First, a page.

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The European Commission has set new legal requirements for cybersecurity safeguards, which manufacturers will have to take into account in the design and production of mobile products, notably phones. Also covered are tablets and other products capable of communicating over the internet; toys and childcare equipment such as baby monitors; besides wearable equipment such as smart watches or fitness trackers
Thierry Breton, Commissioner for the Internal Market said: “Cyber threats evolve fast; they are increasingly complex and adaptable. With the requirements we are introducing today, we will greatly improve the security of a broad range of products, and strengthen our resilience against cyber threats, in line with our digital ambitions in Europe. This is a significant step in establishing a comprehensive set of common European Cybersecurity standards for the products (including connected objects) and services brought to our market.”
Wireless devices and products will have to incorporate features to avoid harming communication networks and prevent the possibility that the devices are used to disrupt website or other services functionality. Wireless devices and products will need to have features to guarantee the protection of personal data. As for the protection of children’s rights, manufacturers will have to implement new measures to prevent unauthorised access or transmission of personal data. And wireless devices and products will have to include features to minimise the risk of fraud when making electronic payments. For example, they will need to ensure better authentication control of the user in order to avoid fraudulent payments.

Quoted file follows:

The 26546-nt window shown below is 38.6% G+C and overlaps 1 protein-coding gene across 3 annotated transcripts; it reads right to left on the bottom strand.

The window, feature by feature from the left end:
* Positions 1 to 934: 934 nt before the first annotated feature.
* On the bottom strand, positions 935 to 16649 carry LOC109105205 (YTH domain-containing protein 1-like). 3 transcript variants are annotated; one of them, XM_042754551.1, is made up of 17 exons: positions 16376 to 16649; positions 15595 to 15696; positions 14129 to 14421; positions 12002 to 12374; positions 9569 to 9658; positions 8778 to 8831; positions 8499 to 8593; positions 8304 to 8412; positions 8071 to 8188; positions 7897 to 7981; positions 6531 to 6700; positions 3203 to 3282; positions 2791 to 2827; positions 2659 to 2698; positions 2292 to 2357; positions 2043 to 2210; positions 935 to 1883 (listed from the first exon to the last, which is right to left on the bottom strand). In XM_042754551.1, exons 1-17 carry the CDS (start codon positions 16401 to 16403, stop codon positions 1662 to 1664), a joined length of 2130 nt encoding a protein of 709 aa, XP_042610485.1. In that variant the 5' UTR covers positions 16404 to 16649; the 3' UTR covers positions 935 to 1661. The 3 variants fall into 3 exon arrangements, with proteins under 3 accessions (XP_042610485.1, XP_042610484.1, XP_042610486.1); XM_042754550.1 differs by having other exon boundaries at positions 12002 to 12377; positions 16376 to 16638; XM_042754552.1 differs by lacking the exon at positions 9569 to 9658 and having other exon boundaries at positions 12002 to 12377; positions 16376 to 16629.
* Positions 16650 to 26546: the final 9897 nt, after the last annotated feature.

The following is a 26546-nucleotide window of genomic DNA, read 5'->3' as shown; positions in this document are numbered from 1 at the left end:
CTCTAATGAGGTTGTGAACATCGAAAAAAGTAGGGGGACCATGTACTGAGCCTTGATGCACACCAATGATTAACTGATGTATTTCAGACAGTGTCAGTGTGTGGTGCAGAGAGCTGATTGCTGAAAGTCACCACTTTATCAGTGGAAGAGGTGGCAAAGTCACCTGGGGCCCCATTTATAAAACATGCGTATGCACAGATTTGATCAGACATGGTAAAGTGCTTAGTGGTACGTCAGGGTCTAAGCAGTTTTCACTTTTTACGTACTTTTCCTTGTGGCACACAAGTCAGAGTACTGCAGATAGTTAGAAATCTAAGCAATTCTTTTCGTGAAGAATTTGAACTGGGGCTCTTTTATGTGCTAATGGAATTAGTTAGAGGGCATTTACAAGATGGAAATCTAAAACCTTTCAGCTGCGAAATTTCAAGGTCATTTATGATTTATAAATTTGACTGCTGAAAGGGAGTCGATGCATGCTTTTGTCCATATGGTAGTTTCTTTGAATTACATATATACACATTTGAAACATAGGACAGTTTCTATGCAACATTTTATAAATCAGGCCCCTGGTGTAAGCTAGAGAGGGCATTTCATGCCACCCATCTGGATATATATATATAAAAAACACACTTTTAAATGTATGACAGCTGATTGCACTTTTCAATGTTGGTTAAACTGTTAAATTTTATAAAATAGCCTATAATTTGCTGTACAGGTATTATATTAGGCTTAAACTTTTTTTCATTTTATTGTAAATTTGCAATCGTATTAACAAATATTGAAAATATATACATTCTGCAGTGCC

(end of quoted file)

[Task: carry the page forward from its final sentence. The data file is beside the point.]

Ian McShane, CTO, at the cyber firm Arctic Wolf said: “For years now, bad actors have been able to exploit the appalling and non-existent security controls within various IoT devices widely used by businesses and their workforces. Even now in 2021, hundreds of thousands of these devices are being shipped without any real concept of security, meaning many are still actively vulnerable to some form of hijacking.
“Therefore the European Commission’s new cybersecurity guidelines for these devices is definitely welcome and overdue, but I am sceptical when I see words like ‘prevent’ and ‘guarantee’, as there are no security controls that provide 100 per cent protection. It will also be interesting to see which controls will in fact be enforced, and whether these will still also be relevant when the legislation is introduced.
“Ultimately, the word ‘guidelines’ gives the impression these will be optional for manufacturers to follow, rather than mandatory. When we live in an era where governments are so disconnected from the reality of security and technology, I’m not going to hold my breath on this having a tangible impact on improving the cybersecurity posture of businesses any time soon.”